Wed, Jul 07, 2010 - Page 4 News List

Magazine bombed in Indonesia after corruption report


Two men in black threw gasoline bombs at the office of a prominent Indonesian investigative magazine early yesterday, its ­editor-in-chief said, a week after it published a cover story on police corruption.

While the motive of the attack remains unclear, the case underlines the high stakes in exposing and tackling graft in a country that is attracting a surge of interest from investors, but is considered one of the most corrupt in Asia. Tempo’s editor-in-chief Wahyu Muryadi said the magazine’s security guards saw two men pull up on motorcycles at the Jakarta office at about 2:30am.

“They then threw three Molotov bottles, bottles with petrol [gasoline] inside. Two of them blew up and then they disappeared on motorcycles,” he said, adding no one was hurt and there was no significant damage to the building.

Police had sent a team to investigate, he said, while declining to speculate on the motive.

“I believe the police will do their best to investigate it. We are still working as usual and we are not in fear,” he said.

A police spokesman said the investigation had begun.

“The motive will be known after we capture the perpetrators. It’s difficult for us to speculate on the motive,” spokesman Boy Rafli Amar said.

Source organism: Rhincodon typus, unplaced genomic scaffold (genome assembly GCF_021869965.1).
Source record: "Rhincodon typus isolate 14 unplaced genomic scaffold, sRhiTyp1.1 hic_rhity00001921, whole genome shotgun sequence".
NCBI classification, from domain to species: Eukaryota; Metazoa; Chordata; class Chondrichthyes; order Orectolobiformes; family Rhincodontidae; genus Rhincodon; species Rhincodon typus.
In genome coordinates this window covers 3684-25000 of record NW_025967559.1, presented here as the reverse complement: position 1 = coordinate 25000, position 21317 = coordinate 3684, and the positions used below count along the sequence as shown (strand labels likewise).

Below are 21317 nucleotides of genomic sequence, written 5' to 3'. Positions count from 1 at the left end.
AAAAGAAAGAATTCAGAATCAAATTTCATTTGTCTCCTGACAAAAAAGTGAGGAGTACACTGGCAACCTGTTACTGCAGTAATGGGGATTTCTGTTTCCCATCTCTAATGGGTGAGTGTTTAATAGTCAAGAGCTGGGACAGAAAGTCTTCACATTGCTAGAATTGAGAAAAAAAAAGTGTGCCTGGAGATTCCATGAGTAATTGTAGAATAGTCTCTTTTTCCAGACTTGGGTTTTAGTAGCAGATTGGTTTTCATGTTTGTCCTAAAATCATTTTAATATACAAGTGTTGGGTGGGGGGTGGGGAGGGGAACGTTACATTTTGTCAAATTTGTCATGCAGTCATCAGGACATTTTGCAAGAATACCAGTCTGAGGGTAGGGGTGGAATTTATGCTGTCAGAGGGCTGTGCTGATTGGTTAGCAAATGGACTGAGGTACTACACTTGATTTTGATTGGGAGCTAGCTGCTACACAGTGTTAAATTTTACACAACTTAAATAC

Tempo has made many powerful enemies through its reports on cases of suspected corruption involving politicians, businessmen and law enforcement officials.

The magazine is the subject of a defamation case lodged by police over last month’s edition, which features a cover story on police graft titled “The fat bank accounts of police officers,” accompanied by a drawing of a policeman leading three piggy bank money boxes on leashes.

The English-language Jakarta Globe newspaper reported yesterday that Indonesian President Susilo Bambang Yudhoyono had instructed the national police chief to investigate the Tempo report.

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